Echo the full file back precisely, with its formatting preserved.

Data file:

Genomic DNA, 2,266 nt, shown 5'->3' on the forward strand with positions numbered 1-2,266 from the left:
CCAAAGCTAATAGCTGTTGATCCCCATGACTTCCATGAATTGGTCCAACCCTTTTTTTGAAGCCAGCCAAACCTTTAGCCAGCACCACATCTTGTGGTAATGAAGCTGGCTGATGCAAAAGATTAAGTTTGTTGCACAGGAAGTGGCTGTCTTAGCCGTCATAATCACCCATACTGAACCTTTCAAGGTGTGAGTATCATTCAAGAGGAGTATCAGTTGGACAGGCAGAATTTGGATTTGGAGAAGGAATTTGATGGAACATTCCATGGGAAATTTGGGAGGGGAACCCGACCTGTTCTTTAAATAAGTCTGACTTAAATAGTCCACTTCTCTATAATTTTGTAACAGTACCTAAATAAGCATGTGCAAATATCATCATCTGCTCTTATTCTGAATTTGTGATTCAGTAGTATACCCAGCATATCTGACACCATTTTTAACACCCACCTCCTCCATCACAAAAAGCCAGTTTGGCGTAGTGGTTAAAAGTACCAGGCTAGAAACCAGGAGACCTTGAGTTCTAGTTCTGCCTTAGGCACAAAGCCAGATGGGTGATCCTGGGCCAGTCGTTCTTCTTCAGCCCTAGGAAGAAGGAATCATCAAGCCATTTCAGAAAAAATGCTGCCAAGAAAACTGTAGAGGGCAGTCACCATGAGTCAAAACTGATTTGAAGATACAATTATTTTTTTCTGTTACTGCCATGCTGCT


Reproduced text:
Genomic DNA, 2,266 nt, shown 5'->3' on the forward strand with positions numbered 1-2,266 from the left:
CCAAAGCTAATAGCTGTTGATCCCCATGACTTCCATGAATTGGTCCAACCCTTTTTTTGAAGCCAGCCAAACCTTTAGCCAGCACCACATCTTGTGGTAATGAAGCTGGCTGATGCAAAAGATTAAGTTTGTTGCACAGGAAGTGGCTGTCTTAGCCGTCATAATCACCCATACTGAACCTTTCAAGGTGTGAGTATCATTCAAGAGGAGTATCAGTTGGACAGGCAGAATTTGGATTTGGAGAAGGAATTTGATGGAACATTCCATGGGAAATTTGGGAGGGGAACCCGACCTGTTCTTTAAATAAGTCTGACTTAAATAGTCCACTTCTCTATAATTTTGTAACAGTACCTAAATAAGCATGTGCAAATATCATCATCTGCTCTTATTCTGAATTTGTGATTCAGTAGTATACCCAGCATATCTGACACCATTTTTAACACCCACCTCCTCCATCACAAAAAGCCAGTTTGGCGTAGTGGTTAAAAGTACCAGGCTAGAAACCAGGAGACCTTGAGTTCTAGTTCTGCCTTAGGCACAAAGCCAGATGGGTGATCCTGGGCCAGTCGTTCTTCTTCAGCCCTAGGAAGAAGGAATCATCAAGCCATTTCAGAAAAAATGCTGCCAAGAAAACTGTAGAGGGCAGTCACCATGAGTCAAAACTGATTTGAAGATACAATTATTTTTTTCTGTTACTGCCATGCTGCT